• 1/4 a head of Cabbage, thinly sliced
  • 4 Lap Cheong, sliced into rounds
  • 1/2ish a Portuguese Sausage diced
  • 1/2 can of Spam, diced
  • 3 tablespoon Soy Sauce, more if needed
  • 1 teaspoon Sesame Oil
  • 1 teaspoon Granulated Garlic
  • 1 teaspoon Granulated Onion
  • 1 teaspoon Pepper Flakes
  • 2 teaspoon Sugar
  • 3 eggs
  • Green Onion, sliced for garnish

Instructions

To Start: Cook rice if you don't have any left over

  1. In your biggest fry pan (and I mean big, my pan in about 15 inches) cook Lap Cheong until some fat has rendered and it started getting a golden brown, then remove. Keep an eye on it as it cooks really fast!
  2. Repeat the step, this time the Spam then Portuguese sausage, in that order, not removing any rendered fat.
  3. With only the rendered fat in the pan, add in all the veggies, lightly salt and cook until all veggies are tender.
  4. In a bowl mix the soy sauce, sesame oil, granulated garlic, onion, pepper flakes, and sugar.
  5. Once the veggies are done remove them from the pan. Add oil and rice and cook until the rice starts to get crispy in the bottom.
  6. Add back to the pan all of the veggies and the meat and mix well. Add all the sauce, adding more soy sauce or salt to taste.
  7. In the same bowl that the sauce was in, whisk the eggs well. This way you can use up the remaining goodies left in the bowl as seasoning. In the frying pan make a well in the center of the rice, add oil if needed and scramble the eggs to a soft scramble before mixing into the rice.
  8. Top with sliced green onions and serve. It's also great if instead of scrambling the eggs into the rice, fry an over easy egg and top the rice with that!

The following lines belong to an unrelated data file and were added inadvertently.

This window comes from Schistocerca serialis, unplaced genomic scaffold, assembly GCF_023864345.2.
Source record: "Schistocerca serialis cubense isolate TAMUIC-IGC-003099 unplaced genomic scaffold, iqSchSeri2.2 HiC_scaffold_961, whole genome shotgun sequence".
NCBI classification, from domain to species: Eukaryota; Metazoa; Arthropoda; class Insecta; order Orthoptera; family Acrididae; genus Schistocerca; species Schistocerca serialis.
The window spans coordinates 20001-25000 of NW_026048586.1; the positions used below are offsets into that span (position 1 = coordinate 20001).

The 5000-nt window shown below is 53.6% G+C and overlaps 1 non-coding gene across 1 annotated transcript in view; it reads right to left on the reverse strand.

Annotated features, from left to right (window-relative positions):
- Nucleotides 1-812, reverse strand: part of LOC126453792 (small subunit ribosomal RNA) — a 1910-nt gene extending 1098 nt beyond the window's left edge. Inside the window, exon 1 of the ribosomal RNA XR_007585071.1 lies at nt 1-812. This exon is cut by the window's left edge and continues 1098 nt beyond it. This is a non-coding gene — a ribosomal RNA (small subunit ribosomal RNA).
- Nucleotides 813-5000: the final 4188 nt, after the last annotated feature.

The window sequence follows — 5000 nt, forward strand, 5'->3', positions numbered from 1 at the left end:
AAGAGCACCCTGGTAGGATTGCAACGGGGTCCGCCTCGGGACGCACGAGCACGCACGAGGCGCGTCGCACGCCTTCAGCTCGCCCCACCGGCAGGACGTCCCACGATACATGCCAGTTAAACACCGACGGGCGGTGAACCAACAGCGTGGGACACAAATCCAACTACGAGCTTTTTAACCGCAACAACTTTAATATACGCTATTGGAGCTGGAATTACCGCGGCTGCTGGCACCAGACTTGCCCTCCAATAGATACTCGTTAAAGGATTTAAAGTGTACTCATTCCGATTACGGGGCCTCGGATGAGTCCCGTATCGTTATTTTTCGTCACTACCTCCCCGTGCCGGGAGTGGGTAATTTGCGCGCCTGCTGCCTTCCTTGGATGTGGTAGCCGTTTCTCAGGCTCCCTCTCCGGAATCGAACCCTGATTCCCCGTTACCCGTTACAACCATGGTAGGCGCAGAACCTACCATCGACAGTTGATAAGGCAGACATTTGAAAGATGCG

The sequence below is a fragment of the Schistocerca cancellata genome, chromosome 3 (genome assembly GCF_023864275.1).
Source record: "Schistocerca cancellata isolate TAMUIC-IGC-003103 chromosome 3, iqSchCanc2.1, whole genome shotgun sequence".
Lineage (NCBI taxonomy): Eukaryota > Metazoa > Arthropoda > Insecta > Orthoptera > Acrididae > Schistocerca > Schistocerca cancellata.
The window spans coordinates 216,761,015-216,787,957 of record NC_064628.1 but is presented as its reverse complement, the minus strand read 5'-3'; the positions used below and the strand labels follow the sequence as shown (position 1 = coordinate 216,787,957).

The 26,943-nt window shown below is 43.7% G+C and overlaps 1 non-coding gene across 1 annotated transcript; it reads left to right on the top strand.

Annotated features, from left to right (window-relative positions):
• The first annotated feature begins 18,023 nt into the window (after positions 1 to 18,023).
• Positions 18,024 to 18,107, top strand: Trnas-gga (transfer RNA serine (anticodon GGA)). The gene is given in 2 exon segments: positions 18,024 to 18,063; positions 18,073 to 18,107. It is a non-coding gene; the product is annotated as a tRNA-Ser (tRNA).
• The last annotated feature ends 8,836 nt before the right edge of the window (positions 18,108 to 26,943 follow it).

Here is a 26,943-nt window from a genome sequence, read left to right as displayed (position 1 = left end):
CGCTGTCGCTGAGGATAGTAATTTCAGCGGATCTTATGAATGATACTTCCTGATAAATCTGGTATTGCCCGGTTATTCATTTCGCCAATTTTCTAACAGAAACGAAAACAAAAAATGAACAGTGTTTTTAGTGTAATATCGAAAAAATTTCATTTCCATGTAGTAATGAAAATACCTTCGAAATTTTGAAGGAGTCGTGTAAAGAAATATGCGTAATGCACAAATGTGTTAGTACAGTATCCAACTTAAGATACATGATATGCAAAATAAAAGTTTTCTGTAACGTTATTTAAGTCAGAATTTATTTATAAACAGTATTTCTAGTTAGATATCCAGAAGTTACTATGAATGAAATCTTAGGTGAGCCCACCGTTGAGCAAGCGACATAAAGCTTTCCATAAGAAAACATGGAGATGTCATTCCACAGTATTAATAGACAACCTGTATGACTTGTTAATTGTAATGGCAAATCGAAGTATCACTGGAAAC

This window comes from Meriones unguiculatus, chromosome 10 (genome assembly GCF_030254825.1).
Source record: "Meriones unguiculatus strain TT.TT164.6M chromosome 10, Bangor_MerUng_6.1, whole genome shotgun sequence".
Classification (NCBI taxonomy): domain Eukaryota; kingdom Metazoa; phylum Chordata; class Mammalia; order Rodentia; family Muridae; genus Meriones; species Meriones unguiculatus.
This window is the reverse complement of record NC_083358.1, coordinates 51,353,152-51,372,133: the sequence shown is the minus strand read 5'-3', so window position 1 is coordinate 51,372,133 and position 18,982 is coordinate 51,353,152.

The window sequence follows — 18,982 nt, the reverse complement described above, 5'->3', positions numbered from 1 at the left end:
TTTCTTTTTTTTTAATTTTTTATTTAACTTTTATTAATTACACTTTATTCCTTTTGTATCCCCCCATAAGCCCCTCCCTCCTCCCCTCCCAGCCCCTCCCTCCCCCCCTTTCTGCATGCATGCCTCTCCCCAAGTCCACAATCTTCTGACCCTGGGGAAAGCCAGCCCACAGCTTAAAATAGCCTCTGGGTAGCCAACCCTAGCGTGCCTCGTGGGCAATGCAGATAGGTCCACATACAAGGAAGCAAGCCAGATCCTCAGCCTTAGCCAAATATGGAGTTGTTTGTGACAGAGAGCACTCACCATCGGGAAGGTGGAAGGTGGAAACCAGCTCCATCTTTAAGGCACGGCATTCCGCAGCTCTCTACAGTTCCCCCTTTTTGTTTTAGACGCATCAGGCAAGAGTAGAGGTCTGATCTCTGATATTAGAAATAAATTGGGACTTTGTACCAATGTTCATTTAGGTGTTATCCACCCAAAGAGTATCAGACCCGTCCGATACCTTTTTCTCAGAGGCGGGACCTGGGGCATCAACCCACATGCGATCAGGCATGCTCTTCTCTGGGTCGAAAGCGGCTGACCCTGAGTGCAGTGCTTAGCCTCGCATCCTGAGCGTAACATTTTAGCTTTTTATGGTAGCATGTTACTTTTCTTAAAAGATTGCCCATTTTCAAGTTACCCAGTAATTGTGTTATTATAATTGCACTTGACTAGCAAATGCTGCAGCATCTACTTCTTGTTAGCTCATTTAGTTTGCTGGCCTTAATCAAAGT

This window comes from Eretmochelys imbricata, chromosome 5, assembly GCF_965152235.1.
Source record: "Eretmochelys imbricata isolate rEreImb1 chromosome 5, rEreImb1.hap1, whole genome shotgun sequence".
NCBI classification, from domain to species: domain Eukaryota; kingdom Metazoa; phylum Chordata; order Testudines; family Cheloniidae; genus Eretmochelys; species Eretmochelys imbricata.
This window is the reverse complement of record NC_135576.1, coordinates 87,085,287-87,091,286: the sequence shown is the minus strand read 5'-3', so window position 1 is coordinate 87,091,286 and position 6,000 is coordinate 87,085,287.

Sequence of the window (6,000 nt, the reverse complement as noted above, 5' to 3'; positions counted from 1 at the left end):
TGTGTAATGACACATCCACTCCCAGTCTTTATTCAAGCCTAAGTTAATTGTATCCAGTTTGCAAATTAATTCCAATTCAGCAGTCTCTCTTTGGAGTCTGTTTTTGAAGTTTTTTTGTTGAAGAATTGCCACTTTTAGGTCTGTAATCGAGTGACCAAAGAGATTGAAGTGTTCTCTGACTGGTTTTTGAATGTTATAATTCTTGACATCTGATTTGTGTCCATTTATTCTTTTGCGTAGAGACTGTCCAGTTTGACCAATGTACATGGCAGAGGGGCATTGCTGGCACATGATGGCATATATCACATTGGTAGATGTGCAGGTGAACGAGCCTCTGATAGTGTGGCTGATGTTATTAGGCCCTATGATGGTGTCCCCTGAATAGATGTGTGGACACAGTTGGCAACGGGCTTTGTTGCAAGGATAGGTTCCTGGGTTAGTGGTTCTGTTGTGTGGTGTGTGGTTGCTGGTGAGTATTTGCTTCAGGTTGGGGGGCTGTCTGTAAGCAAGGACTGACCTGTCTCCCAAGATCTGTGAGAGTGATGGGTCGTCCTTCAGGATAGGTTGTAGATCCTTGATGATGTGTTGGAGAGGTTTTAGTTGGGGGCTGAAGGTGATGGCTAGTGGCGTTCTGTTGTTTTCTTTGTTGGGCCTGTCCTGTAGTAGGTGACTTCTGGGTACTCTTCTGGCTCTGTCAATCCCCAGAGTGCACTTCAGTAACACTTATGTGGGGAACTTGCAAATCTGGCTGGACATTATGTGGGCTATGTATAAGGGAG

Authentic Chicken Long Rice

Authentic Hawaiian in under 30 minutes, with leftovers! This dish was brought to Hawaii from Chinese immigrants who introduced Hawaii to Cellophane Noodles (Glass noodles, bean thread noodles, or Chinese vermicelli).

To me, Chicken Long Rice is the most underrated luau food. Every one knows Kalua Pork, Mac Salad, Spam Musubi, even Haupia. Every tourist style luau on the islands have chicken long rice but it’s always overlooked. It is one of my comfort foods. Also, like lots of my other recipes, it’s a great way to use up a leftover rotisserie chicken. I just make a pot of my Asian Chicken Stock and pick off any meat left on the chicken, add some sweet potato vermicelli noodles and mushrooms, that’s basically it. Authentic Hawaiian in under 30 minutes, with leftovers!

Chicken Long Rice1

This dish was brought to Hawaii from Chinese immigrants who introduced Hawaii to Cellophane Noodles (Glass noodles, bean thread noodles, or Chinese vermicelli). There is something so special about sweet potato vermicelli noodles, anything that they’re in, I’m going to eat it. They’re chewy, slippery and pick up any flavor that you add them into. My grandma used them in a lot of her cooking which is why I probably use them a lot and that they are total comfort food for me. Chicken long rice is a great side to a good plate lunch, you can cut some of the noodles out and have it be broth heavy a chicken soup which is best served over rice, or as a main dish with a side of sautéed cabbage and rice.

Yield: 6 servings

Hawaiian Chicken Long Rice